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An evaluation of eye movement desensitization and reprocessing therapy delivered remotely during the Covid–19 pandemic



In addition to having a negative impact on the physical and emotional health of the population, the global Covid–19 pandemic has necessitated psychotherapists moving their practice to online environments. This service evaluation examines the efficacy of Eye Movement Desensitization and Reprocessing (EMDR) Therapy delivered via the internet.


A real–world service evaluation was conducted from a self–selecting group of EMDR therapists that subscribe to either a JISCMail discussion list or either the UK or All Ireland National EMDR Associations. Author designed questionnaires were used to gather information on the efficacy of EMDR delivered online as well as client and therapist characteristics.


Thirty-three therapists provided efficacy data on a total of 93 patients. Statistically significant and clinically meaningful reductions were found in all four-psychometrics used both in adult and children and young people populations. Client outcome was not related to therapist experience.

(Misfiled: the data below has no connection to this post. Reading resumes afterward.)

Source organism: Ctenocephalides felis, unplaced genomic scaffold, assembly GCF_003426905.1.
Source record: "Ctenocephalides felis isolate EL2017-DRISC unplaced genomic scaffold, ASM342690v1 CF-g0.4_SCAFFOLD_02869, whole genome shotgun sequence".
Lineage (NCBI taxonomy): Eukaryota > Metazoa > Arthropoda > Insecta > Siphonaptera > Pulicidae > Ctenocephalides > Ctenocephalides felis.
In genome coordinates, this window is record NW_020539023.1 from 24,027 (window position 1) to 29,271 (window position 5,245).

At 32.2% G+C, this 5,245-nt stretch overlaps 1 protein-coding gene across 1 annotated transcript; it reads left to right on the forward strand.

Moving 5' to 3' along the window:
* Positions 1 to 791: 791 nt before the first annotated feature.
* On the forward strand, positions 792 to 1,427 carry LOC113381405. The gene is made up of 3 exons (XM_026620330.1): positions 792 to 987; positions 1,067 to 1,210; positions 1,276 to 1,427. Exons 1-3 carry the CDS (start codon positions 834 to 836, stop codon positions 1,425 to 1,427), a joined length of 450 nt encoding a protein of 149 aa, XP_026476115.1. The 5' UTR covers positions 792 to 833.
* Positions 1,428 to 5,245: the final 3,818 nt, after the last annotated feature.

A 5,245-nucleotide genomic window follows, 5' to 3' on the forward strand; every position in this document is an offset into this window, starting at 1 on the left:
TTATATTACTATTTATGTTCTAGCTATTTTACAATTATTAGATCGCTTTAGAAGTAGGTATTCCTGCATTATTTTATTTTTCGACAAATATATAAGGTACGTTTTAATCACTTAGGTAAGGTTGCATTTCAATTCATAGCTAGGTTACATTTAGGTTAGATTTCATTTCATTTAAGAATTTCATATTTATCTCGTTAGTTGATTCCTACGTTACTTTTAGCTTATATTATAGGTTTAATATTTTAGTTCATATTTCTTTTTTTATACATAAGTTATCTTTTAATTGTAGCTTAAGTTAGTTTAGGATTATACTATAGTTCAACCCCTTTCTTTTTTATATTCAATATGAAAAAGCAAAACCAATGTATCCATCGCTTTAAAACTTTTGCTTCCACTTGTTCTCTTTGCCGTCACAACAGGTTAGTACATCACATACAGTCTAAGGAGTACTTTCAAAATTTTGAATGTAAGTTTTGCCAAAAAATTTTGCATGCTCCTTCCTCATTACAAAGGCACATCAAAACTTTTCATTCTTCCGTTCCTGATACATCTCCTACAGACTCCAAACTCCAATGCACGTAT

EMDR delivered via the internet can be an effective treatment for clients experiencing mental health issues.

Peer Review reports


Eye Movement Desensitization and Reprocessing therapy (EMDR) is an effective, evidence–based treatment for the treatment of several mental health issues including post–traumatic stress disorder (PTSD), depression, anxiety and eating disorders. It is recommended as a first line intervention for people experiencing symptoms associated with PTSD by the ISTSS [1] and the World Health Organization [2]. The UK, National Institute of Health and Care Excellence (NICE) [3] recommend using EMDR where trauma focused Cognitive Behavioural Therapy (CBT) is unsuccessful or the client declines CBT.

EMDR is guided by the adaptive information processing model [4] The model posits that current PTSD symptomatology is a result of maladaptive information processing of unprocessed memories stored in the brain. EMDR therapy suggests that after a traumatic experience, information processing is developed using bilateral stimulation of each brain hemisphere “resulting in new learning, elimination of emotional distress, and development of cognitive insights” [5].